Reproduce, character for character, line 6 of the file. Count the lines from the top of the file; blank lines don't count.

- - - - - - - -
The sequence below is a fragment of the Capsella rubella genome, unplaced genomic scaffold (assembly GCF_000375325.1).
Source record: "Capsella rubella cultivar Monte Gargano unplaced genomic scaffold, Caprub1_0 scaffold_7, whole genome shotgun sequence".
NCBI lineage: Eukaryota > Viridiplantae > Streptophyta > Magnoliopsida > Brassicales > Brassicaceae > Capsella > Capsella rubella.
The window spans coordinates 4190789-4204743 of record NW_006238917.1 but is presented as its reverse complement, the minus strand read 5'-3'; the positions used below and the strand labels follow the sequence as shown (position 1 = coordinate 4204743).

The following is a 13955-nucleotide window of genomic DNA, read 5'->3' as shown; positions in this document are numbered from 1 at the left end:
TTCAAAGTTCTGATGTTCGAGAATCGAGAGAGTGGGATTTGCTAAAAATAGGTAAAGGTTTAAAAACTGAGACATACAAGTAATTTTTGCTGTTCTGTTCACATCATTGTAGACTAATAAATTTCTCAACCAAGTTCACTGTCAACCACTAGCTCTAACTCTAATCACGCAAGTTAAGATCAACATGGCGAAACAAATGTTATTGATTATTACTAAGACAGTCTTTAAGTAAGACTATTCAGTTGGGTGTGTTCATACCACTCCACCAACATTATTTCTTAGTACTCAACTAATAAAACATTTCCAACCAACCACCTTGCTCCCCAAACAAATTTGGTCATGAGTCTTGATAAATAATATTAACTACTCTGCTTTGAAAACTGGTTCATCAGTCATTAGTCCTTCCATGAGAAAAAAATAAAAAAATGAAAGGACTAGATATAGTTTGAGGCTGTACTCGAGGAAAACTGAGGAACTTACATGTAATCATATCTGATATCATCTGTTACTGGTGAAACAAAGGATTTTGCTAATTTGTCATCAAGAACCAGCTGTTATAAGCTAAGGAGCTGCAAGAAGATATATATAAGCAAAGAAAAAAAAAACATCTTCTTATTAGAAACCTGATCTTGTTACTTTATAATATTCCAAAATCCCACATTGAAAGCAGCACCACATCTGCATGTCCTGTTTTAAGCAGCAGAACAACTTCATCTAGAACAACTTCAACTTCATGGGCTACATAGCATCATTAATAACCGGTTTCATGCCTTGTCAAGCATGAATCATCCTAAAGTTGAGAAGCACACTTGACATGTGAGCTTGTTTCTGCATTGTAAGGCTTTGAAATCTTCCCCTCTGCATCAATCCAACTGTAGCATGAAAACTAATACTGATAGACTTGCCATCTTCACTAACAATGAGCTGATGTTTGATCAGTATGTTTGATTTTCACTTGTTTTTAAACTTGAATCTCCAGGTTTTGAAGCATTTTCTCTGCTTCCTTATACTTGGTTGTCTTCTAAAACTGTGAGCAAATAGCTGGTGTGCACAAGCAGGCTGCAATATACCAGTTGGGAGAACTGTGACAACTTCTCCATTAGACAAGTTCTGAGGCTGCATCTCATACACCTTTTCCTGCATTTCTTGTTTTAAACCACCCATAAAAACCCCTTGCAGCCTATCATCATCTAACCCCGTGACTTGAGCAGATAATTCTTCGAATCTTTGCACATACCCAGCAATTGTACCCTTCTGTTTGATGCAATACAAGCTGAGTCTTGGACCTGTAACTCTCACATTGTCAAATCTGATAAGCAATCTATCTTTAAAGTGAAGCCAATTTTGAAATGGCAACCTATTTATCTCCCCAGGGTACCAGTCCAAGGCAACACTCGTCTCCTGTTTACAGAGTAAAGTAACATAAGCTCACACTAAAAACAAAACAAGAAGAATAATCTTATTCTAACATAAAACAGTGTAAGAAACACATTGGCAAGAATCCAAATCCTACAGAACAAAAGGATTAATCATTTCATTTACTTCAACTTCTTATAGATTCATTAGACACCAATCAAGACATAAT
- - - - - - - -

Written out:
TTCAAAGTTCTGATGTTCGAGAATCGAGAGAGTGGGATTTGCTAAAAATAGGTAAAGGTTTAAAAACTGAGACATACAAGTAATTTTTGCTGTTCTGTTCACATCATTGTAGACTAATAAATTTCTCAACCAAGTTCACTGTCAACCACTAGCTCTAACTCTAATCACGCAAGTTAAGATCAACATGGCGAAACAAATGTTATTGATTATTACTAAGACAGTCTTTAAGTAAGACTATTCAGTTGGGTGTGTTCATACCACTCCACCAACATTATTTCTTAGTACTCAACTAATAAAACATTTCCAACCAACCACCTTGCTCCCCAAACAAATTTGGTCATGAGTCTTGATAAATAATATTAACTACTCTGCTTTGAAAACTGGTTCATCAGTCATTAGTCCTTCCATGAGAAAAAAATAAAAAAATGAAAGGACTAGATATAGTTTGAGGCTGTACTCGAGGAAAACTGAGGAACTTACATGTAATCATATCTGATATCATCTGTTACTGGTGAAACAAAGGATTTTGCTAATTTGTCATCAAGAACCAGCTGTTATAAGCTAAGGAGCTGCAAGAAGATATATATAAGCAAAGAAAAAAAAAACATCTTCTTATTAGAAACCTGATCTTGTTACTTTATAATATTCCAAAATCCCACATTGAAAGCAGCACCACATCTGCATGTCCTGTTTTAAGCAGCAGAACAACTTCATCTAGAACAACTTCAACTTCATGGGCTACATAGCATCATTAATAACCGGTTTCATGCCTTGTCAAGCATGAATCATCCTAAAGTTGAGAAGCACACTTGACATGTGAGCTTGTTTCTGCATTGTAAGGCTTTGAAATCTTCCCCTCTGCATCAATCCAACTGTAGCATGAAAACTAATACTGATAGACTTGCCATCTTCACTAACAATGAGCTGATGTTTGATCAGTATGTTTGATTTTCACTTGTTTTTAAACTTGAATCTCCAGGTTTTGAAGCATTTTCTCTGCTTCCTTATACTTGGTTGTCTTCTAAAACTGTGAGCAAATAGCTGGTGTGCACAAGCAGGCTGCAATATACCAGTTGGGAGAACTGTGACAACTTCTCCATTAGACAAGTTCTGAGGCTGCATCTCATACACCTTTTCCTGCATTTCTTGTTTTAAACCACCCATAAAAACCCCTTGCAGCCTATCATCATCTAACCCCGTGACTTGAGCAGATAATTCTTCGAATCTTTGCACATACCCAGCAATTGTACCCTTCTGTTTGATGCAATACAAGCTGAGTCTTGGACCTGTAACTCTCACATTGTCAAATCTGATAAGCAATCTATCTTTAAAGTGAAGCCAATTTTGAAATGGCAACCTATTTATCTCCCCAGGGTACCAGTCCAAGGCAACACTCGTCTCCTGTTTACAGAGTAAAGTAACATAAGCTCACACTAAAAACAAAACAAGAAGAATAATCTTATTCTAACATAAAACAGTGTAAGAAACACATTGGCAAGAATCCAAATCCTACAGAACAAAAGGATTAATCATTTCATTTACTTCAACTTCTTATAGATTCATTAGACACCAATCAAGACATAAT